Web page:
A joint Fermilab/SLAC publication

Seismic metal shoes

11/01/04

After waiting more than a year for safety and maintenance arrangements, sculptor Douglas Abdell's Kryeti-Aekyad set foot outside the Stanford Linear Accelerator Center's main auditorium on August 6.


Sculpture
Photo: Diana Rogers/SLAC

Seismic metal shoes

After waiting more than a year for safety and maintenance arrangements, sculptor Douglas Abdell's Kryeti-Aekyad set foot outside the Stanford Linear Accelerator Center's main auditorium on August 6. The welded bronze sculpture's lightning-bolt legs stand seven feet high and ten feet heel-to-toe, poised mid-stride on earthquake-ready, steel-and-concrete platform shoes. The piece was donated to Stanford University by Gap clothing chain owners and art collectors Doris and Donald Fisher. The artist Abdell—US-born in 1947—created a "whole series of these works, these geometric, anthropomorphic sculptures that sort of look like they want to run away," says Hilarie Faberman, PhD, curator of modern and contemporary art for Stanford's Cantor museum.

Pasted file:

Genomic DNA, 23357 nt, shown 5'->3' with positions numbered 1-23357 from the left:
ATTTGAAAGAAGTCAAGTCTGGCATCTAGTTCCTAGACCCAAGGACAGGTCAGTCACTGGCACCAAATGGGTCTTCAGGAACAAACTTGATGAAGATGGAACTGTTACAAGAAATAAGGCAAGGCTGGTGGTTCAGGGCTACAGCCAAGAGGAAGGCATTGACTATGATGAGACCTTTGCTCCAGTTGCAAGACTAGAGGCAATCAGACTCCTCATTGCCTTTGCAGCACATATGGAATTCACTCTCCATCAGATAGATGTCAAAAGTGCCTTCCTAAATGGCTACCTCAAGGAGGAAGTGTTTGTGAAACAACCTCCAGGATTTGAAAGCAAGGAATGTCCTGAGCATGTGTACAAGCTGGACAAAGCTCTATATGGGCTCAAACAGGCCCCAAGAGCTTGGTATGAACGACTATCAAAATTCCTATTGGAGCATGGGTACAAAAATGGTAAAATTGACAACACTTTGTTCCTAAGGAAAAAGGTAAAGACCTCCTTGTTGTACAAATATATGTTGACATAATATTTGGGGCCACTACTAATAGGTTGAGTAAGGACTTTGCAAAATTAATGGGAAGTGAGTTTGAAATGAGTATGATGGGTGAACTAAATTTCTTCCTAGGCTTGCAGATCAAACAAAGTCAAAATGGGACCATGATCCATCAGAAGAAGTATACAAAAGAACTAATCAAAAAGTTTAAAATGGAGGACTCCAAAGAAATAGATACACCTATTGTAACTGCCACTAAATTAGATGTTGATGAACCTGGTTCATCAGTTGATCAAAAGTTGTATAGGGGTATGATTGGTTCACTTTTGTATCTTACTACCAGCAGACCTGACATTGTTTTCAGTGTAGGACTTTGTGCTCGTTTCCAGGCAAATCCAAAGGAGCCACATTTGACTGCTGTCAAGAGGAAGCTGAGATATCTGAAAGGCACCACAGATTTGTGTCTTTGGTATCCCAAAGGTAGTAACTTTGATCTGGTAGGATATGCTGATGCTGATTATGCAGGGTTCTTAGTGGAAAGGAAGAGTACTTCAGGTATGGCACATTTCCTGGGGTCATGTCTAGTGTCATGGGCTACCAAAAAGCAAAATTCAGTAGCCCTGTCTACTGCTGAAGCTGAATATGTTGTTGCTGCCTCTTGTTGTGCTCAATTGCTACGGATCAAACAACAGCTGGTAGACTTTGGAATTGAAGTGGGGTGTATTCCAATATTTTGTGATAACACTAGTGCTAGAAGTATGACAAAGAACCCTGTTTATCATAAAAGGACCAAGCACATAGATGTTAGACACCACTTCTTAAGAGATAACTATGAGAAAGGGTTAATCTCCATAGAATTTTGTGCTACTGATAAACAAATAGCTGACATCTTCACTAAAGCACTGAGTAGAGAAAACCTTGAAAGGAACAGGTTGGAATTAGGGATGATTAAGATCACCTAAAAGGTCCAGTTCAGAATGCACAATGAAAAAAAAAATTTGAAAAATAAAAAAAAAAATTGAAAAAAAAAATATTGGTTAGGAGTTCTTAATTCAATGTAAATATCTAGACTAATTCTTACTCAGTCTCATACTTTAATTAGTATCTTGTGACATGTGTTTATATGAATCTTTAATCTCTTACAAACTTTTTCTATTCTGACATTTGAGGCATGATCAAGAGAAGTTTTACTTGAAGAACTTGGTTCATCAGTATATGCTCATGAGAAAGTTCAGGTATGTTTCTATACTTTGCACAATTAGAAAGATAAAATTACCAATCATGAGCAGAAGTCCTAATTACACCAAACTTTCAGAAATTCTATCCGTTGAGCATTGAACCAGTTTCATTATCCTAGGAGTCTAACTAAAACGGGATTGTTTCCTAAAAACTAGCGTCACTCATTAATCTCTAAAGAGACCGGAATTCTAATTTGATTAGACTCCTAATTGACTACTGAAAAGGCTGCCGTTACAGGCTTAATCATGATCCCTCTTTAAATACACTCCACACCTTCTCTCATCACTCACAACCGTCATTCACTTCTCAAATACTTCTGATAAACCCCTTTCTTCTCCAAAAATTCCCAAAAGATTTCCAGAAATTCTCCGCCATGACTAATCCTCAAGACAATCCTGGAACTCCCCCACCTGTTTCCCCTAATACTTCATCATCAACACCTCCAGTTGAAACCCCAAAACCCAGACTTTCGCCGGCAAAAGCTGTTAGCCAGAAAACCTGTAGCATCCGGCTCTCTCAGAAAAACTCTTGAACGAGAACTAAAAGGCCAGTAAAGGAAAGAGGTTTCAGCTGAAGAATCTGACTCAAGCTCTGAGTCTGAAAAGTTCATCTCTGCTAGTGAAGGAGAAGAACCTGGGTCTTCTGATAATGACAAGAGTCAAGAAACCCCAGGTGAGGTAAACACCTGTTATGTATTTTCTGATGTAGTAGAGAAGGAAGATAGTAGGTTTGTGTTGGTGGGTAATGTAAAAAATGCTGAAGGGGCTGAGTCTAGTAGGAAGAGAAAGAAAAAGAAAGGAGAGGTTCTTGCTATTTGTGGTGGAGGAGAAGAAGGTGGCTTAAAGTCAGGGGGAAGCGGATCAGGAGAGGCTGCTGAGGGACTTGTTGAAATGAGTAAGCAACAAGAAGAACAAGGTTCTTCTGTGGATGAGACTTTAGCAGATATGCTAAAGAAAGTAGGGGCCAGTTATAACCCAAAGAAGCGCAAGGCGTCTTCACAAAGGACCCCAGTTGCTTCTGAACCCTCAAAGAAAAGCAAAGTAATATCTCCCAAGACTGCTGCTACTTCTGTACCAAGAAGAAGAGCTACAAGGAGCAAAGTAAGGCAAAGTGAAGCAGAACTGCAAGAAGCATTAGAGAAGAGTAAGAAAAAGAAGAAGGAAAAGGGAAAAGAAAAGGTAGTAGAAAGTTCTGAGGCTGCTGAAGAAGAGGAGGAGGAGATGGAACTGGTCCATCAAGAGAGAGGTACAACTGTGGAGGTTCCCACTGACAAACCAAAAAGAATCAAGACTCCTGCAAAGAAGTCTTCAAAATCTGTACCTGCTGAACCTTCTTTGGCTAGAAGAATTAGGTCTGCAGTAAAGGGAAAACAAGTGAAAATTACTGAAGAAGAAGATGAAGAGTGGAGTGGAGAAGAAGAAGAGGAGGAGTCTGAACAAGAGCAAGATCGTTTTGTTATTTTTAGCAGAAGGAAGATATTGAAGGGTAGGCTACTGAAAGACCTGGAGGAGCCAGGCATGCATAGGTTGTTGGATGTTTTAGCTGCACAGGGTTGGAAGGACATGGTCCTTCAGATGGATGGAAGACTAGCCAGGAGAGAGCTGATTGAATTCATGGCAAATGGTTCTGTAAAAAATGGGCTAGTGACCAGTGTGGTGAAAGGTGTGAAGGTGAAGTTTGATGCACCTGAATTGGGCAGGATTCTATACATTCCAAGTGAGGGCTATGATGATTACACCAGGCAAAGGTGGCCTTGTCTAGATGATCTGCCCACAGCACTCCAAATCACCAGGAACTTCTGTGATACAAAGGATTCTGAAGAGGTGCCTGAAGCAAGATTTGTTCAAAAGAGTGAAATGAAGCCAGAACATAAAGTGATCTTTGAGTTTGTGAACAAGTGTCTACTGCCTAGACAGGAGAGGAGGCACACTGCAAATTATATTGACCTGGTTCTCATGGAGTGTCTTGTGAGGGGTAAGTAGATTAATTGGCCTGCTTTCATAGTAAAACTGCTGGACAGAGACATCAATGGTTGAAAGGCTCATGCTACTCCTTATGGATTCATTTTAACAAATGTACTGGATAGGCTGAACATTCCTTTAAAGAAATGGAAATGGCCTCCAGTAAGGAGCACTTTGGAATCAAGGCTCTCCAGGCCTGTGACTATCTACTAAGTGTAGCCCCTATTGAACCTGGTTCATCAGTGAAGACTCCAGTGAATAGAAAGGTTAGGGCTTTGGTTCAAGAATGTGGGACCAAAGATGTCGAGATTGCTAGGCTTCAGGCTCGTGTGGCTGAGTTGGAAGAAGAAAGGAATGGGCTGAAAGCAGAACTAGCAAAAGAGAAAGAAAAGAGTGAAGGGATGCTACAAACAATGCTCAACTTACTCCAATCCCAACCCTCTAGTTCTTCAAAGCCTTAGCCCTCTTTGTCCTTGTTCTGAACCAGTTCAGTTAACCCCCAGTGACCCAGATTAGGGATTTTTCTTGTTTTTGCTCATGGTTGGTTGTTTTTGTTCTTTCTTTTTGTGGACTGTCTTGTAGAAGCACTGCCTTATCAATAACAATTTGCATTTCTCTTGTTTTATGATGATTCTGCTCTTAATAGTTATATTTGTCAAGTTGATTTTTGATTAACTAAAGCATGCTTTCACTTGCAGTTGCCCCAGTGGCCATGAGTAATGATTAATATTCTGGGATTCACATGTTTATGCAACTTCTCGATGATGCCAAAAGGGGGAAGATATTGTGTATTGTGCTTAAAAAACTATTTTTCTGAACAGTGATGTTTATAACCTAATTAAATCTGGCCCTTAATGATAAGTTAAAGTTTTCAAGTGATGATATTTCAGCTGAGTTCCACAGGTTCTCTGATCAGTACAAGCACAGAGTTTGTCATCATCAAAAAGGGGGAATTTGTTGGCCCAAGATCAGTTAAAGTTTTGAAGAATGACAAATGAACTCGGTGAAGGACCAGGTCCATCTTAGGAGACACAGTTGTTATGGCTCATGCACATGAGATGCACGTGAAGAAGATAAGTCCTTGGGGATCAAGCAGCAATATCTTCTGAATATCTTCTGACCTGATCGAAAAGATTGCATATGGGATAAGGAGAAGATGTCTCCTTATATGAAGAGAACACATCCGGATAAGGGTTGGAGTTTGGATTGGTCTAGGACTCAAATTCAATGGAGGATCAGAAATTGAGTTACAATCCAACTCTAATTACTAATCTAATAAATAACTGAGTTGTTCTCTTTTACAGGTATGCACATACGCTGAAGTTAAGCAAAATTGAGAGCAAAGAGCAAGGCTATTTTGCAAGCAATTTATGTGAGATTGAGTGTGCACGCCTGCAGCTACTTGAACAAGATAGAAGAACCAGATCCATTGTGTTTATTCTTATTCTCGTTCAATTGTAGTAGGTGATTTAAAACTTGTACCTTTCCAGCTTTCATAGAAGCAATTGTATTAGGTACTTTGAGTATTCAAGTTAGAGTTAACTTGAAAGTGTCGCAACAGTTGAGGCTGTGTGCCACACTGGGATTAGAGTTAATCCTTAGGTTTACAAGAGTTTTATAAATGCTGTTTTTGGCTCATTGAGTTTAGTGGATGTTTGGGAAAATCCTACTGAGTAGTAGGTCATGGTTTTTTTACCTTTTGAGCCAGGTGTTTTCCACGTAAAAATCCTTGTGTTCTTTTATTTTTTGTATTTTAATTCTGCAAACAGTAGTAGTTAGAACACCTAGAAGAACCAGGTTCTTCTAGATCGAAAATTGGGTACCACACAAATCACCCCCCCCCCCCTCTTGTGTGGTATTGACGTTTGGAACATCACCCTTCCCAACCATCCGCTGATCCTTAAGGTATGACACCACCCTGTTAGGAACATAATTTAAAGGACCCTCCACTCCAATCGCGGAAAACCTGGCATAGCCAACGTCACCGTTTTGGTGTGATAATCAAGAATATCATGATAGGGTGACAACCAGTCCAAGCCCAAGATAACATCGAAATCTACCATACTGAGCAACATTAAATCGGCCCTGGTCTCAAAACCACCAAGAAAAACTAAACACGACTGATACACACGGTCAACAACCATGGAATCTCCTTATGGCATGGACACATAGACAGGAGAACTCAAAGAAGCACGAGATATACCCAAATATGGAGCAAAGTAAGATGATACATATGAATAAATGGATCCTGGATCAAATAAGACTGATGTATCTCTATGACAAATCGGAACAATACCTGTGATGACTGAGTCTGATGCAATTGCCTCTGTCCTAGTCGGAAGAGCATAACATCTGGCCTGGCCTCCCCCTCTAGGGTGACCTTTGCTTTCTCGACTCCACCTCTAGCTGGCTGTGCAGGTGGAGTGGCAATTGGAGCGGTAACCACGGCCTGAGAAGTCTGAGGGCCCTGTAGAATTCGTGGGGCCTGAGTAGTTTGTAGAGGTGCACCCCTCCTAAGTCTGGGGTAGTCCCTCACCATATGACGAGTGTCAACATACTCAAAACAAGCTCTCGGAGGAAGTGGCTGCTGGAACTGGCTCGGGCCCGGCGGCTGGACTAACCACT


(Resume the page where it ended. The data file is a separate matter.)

Aekyad's two blocky zig-zags extend from an off-center apex downward, to balance in slots cut in specially-manufactured steel plates. The plates, in turn, are bolted into 12-inch-deep concrete soles for stability against northern Californian earthquakes. The steel is temporary. To prevent corrosion from electrolysis between the plates and Aekyad's silicon bronze feet, SLAC will replace the steel with sculpture-matched silicon bronze as soon as material becomes available.

Shawne Neeper